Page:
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Nasa report: Over 66,000 hectares lost to Padma since 1967

  • Published at 03:06 am September 15th, 2018
Padma erosion
The most erosive area on the Padma is in its upper section - the Harirampur region Nasa Earth Observatory

In recent years, Padma's erosion rates, sinuosity, and braiding have actually decreased 

The Padma river has eroded over 66,000 hectares of land since 1967, Nasa Earth Observatory said. 

“Over 66,000 hectares of land have been lost -- roughly the area of Chicago, one of the biggest cities in the US -- to erosion caused by the river, said the report published by the Nasa Earth Observatory in August.

The report titled "The Shape of Erosion" compares natural-colour satellite images showing the changes to the shape and width of the river since 1988.

According to a report published by the Nasa in August, the extreme erosion patterns of the river are known to have two main causes. 

Firstly, it is a natural, free-flowing river with little bank protection, other than some occasional sandbags to protect buildings. Secondly, the bank sits on a large sand bed that can be eroded quickly.

Scientists measure erosion on the Padma river by noting differences in its width, depth, shape, and overall appearance on satellite images. 

Each "twist and zigzag" is said to tell a different geologic story about the river. 

Over the years, researchers have observed an increase in the river's "sinuosity" and "braiding." Sinuosity is the tendency of the river to snake back and forth in an S-shape across its plain. Rivers with high sinuosity are labelled "meandering."

Such rivers are said to evolve as the flow wears away the outer edges, widening the channel. 

The flow on the inner edge has less energy, allowing more sediment to be deposited there. 

Sometimes meandering rivers leave scars where the water once flowed, as can be seen in the 2014 image of the Harirampur region.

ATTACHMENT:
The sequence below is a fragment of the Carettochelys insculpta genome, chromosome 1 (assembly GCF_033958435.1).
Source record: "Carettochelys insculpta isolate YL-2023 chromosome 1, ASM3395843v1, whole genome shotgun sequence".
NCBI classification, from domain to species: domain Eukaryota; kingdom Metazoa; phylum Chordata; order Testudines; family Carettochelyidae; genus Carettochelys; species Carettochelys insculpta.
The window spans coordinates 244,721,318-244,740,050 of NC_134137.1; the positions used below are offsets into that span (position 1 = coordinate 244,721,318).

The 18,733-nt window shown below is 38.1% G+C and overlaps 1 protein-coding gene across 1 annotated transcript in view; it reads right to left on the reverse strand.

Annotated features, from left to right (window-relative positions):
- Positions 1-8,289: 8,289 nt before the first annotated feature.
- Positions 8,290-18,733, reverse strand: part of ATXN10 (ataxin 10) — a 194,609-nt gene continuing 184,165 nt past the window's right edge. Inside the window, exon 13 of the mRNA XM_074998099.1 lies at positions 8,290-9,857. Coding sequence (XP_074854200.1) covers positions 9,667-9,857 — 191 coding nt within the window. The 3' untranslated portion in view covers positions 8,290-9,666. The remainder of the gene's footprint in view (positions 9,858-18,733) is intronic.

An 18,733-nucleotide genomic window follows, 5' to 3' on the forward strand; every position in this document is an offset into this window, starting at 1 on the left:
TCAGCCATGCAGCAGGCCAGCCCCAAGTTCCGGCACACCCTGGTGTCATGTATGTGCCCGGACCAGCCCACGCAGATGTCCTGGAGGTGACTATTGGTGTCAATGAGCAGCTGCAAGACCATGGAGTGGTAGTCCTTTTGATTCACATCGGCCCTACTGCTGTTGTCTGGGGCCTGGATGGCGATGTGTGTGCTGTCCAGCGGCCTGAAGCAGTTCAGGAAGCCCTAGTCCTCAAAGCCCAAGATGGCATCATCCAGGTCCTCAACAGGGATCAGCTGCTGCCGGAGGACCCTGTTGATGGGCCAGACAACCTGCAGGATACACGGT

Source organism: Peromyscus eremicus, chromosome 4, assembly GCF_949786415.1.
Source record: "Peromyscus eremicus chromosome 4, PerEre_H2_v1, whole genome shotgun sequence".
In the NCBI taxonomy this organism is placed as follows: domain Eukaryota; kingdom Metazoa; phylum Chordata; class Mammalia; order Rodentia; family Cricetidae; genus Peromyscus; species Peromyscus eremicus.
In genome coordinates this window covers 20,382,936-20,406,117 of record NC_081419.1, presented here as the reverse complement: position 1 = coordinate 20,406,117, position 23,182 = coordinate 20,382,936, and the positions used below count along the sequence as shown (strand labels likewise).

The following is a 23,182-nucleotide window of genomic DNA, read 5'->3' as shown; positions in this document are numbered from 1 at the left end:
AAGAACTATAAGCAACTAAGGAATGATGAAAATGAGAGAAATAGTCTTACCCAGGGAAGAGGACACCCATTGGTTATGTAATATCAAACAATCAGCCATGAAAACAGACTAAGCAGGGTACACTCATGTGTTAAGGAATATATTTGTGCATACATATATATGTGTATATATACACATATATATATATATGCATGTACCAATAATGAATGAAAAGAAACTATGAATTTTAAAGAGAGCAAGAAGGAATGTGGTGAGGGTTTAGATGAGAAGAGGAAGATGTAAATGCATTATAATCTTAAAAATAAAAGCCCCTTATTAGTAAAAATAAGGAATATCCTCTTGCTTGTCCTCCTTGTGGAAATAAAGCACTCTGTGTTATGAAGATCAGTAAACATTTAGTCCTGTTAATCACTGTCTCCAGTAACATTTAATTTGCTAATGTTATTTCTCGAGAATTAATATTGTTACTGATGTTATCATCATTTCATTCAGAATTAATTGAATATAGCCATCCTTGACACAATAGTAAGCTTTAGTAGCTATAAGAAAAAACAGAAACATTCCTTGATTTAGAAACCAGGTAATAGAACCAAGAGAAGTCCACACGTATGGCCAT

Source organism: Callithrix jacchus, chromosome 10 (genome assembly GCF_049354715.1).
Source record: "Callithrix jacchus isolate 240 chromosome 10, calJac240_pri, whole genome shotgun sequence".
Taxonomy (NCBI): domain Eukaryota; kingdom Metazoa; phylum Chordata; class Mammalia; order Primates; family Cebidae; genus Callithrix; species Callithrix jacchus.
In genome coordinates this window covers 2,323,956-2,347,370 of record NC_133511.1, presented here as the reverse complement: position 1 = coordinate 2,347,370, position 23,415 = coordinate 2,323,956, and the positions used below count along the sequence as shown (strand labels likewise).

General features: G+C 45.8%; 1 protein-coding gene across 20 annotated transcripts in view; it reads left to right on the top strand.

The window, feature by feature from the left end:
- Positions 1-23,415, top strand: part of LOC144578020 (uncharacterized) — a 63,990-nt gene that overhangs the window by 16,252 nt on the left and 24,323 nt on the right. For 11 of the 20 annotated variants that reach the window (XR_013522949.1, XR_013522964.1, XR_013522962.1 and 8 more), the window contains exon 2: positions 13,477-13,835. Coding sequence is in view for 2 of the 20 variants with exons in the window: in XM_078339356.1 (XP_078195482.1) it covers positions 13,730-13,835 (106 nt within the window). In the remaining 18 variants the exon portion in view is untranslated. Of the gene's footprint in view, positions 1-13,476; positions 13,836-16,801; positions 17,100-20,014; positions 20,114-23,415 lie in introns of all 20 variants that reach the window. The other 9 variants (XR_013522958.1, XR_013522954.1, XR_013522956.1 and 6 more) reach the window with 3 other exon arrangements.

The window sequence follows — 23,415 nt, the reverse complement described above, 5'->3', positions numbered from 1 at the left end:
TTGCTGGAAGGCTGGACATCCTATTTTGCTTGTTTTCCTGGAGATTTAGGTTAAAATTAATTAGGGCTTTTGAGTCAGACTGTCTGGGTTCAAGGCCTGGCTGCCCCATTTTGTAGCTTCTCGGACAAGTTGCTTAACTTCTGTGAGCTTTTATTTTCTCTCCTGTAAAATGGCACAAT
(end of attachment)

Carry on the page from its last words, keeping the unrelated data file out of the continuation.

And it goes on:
The sediments can come from a variety of sources. One theory suggests that some of the sediments are remnants from a landslide triggered by an earthquake in 1950. Researchers think the coarser material (like sand) took half a century to pass through the river.

Over the past three decades, the river has changed from a relatively narrow, straight line to meandering to braided and, most recently, back to straight. 

In the image sequence, the most noticeable change occurs upstream near the Harirampur upazila region, which experienced the most erosion. 

A large flood rose over these banks in 1998, exacerbated by the opening of the Farakka barrage in India, which released more water into Bangladesh, the Nasa report said.

Further downstream, meandering bends eroded the land near Char Janajat. The river's curves became most extreme from 1995-1996. 

The curve started to develop in 1992, began to decline in 2002, and has since disappeared.

The report also touches on the construction of the Padma Bridge, and how it may be affected by river erosion. 

The report said: "There are some concerns that erosion could threaten the construction of the bridge, although some researchers believe it could actually stabilize the land and reduce erosion once it is finished."

In recent years, Padma's erosion rates, sinuosity, and braiding have actually decreased. 

Erosion is said to have slowed as the meandering bends disappeared due to sedimentation and something called "chute cutoff"-when the water flows across the land instead of following the curve of the river. "But that does not mean the area is free from erosion," the report concludes.

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